"The filly had the lead first! But here he comes! The wonder colt is flying! Each stride pushes him closer to the filly! These two horses in a desperate battle and Shepickedupadance still has the lead! But with an eighth to go she's tiring! Priceless Forever is head and head with her. He's up on the outside and he won't give up! But niether will Picky and she comes right back at him! Their heads are bobbing and with a hundred yards to go Priceless Forever gets his head back in front and…Yes! We have a Triple Crown winner!"
The reaction to the Triple Crown win was mixed. People were excited for the feat to be accomplished, and by a horse with such stallion potential. Unfortunately, it also garnered the same reaction that a Triple Crown win by Eric Nalbone would receive: "Horray for a Triple Crown winner, but does it have to be owned by Eric? Ugh."
At first, Jennifer Stewart decided to do what was best for her horse and train up to the Steward's Cup. She wasn't about to test his undefeated record in the Midsummer Classic after such a long campaign, but Kellie Whitehead talked her into it, and the two rivals were matched once more. For the first time in his life, Priceless Forever had nothing to give when asked, and Picky won the Midsummer Classic by a length.
I just skipped over half the year, so returning to Week 3... The first race of the day, which ran on the calendar date September 17th, 1999, was the very first JC Gonzalez Memorial Stakes. This race ran eight days after Southern California jockey JC Gonzalez was killed at Fairplex Park. As a racing fan, this was the first time I was "around" for a jockey's death, and it deeply saddened me. Xett's Adonis won the race (defeating Marquee de Lys), which started Xett's most famous string of victories. The Hall of Fame trainer won that race every year from Year 4 until year 20, when his horse Reis lost to Brit Rea's Deck Thirteen by a length. For those keeping count, that is sixteen straight wins in the event. Xett has only won the race once since then, and no longer targets the event specifically, but seventeen out of twenty one years is still staggeringly impressive!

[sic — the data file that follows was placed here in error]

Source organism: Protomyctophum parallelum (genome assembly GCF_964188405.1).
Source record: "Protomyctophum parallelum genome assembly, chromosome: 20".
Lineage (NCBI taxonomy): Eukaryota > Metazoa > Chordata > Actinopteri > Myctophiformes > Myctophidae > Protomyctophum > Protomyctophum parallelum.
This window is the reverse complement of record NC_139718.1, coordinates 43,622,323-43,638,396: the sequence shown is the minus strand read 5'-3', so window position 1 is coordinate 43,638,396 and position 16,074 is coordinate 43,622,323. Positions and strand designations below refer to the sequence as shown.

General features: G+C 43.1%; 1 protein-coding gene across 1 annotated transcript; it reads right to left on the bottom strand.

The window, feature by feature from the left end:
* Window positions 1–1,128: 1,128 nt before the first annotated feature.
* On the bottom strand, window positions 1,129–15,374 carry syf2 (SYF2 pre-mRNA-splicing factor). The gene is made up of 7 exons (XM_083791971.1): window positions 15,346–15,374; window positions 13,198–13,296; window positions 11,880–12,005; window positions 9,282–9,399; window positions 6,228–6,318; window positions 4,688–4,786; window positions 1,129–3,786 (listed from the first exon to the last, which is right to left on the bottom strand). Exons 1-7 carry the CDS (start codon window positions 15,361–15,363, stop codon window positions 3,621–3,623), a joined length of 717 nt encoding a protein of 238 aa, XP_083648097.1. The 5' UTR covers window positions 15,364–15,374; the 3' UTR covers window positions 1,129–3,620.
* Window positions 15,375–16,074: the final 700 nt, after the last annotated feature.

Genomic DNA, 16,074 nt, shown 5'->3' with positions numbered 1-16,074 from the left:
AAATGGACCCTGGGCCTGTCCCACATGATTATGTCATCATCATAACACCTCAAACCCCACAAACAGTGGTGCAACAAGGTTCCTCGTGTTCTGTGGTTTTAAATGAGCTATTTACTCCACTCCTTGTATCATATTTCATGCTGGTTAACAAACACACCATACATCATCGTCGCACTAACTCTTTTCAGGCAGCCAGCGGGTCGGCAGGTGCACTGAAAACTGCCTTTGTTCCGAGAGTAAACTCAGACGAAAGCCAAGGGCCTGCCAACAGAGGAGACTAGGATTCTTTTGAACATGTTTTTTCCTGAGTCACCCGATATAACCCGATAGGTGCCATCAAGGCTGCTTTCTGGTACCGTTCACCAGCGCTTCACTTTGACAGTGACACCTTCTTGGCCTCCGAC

Week 3 maiden breakers included Memorex Victory, a handsome dark bay with lots of mane and just a little bit of white. He would win the Baltimore Crown of Year 5 en route to $2.2 million in earnings for his career. Taking a page out of Jennifer Stewart's book, Whitehead debuted her own son of Event of the Year in the Twin Spires Stakes one year after Priceless Forever had taken the race. The colt out of Manistique (a result of possibly the first foal swap ever?) was named The Natural and was commonly referred to as "Natty." The Natural was the king of horse that people jump on as soon as they break their maiden, and you just know this is a Triple Crown type horse. After winning three straight stakes as a two-year-old and earning the SIMMY for Year 4, The Natural was a heavy Year 5 Derby favorite.
Three Day Event won the Louisville Oaks, and in the moment, it seemed that the daughter of Event of the Year (getting the hints about who was the best sire of the time?) would never be better. Topping the Louisville Oaks is hard to do, especially over a star studded field with Razzmatazz and Blanket of Roses, but Three Day Event wasn't even close to her best as a three-year-old.